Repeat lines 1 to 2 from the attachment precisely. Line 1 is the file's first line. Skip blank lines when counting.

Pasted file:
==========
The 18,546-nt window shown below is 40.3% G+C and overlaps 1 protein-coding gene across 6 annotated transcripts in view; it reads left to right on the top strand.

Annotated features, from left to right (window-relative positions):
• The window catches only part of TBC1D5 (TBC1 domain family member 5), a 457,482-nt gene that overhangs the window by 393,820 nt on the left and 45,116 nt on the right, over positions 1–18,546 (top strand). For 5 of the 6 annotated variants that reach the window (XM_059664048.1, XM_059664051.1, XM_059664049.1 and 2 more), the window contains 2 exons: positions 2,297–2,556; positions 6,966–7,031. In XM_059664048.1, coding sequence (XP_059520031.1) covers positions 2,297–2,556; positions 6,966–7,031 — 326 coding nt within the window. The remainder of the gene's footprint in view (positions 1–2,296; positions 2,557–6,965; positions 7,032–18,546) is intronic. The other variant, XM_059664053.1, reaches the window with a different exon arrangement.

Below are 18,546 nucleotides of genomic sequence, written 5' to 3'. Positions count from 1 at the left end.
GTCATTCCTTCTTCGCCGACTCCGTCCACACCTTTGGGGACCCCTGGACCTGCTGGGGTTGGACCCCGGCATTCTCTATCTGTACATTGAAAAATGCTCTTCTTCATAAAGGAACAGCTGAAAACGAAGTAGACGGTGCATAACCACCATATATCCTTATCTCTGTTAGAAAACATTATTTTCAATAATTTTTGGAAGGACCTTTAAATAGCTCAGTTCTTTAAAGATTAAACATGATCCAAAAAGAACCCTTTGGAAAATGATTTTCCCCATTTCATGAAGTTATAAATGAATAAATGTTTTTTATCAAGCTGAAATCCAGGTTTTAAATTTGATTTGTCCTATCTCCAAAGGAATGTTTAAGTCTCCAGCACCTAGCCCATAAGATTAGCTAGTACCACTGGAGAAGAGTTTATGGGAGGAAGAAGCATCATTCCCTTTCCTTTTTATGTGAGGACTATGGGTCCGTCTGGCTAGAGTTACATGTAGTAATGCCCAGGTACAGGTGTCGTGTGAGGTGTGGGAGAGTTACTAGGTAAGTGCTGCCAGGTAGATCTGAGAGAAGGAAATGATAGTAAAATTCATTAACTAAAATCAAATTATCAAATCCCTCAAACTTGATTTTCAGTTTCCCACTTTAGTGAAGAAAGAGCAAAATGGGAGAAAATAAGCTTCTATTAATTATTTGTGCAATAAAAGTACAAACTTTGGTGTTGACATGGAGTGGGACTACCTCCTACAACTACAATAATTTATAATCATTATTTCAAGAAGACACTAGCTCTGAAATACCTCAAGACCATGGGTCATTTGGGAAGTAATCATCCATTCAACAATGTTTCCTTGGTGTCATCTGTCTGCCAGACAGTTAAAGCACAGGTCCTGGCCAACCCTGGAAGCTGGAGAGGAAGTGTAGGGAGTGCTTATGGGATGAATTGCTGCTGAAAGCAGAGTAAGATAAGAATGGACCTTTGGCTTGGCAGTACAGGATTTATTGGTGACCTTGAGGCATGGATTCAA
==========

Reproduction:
The 18,546-nt window shown below is 40.3% G+C and overlaps 1 protein-coding gene across 6 annotated transcripts in view; it reads left to right on the top strand.

Annotated features, from left to right (window-relative positions):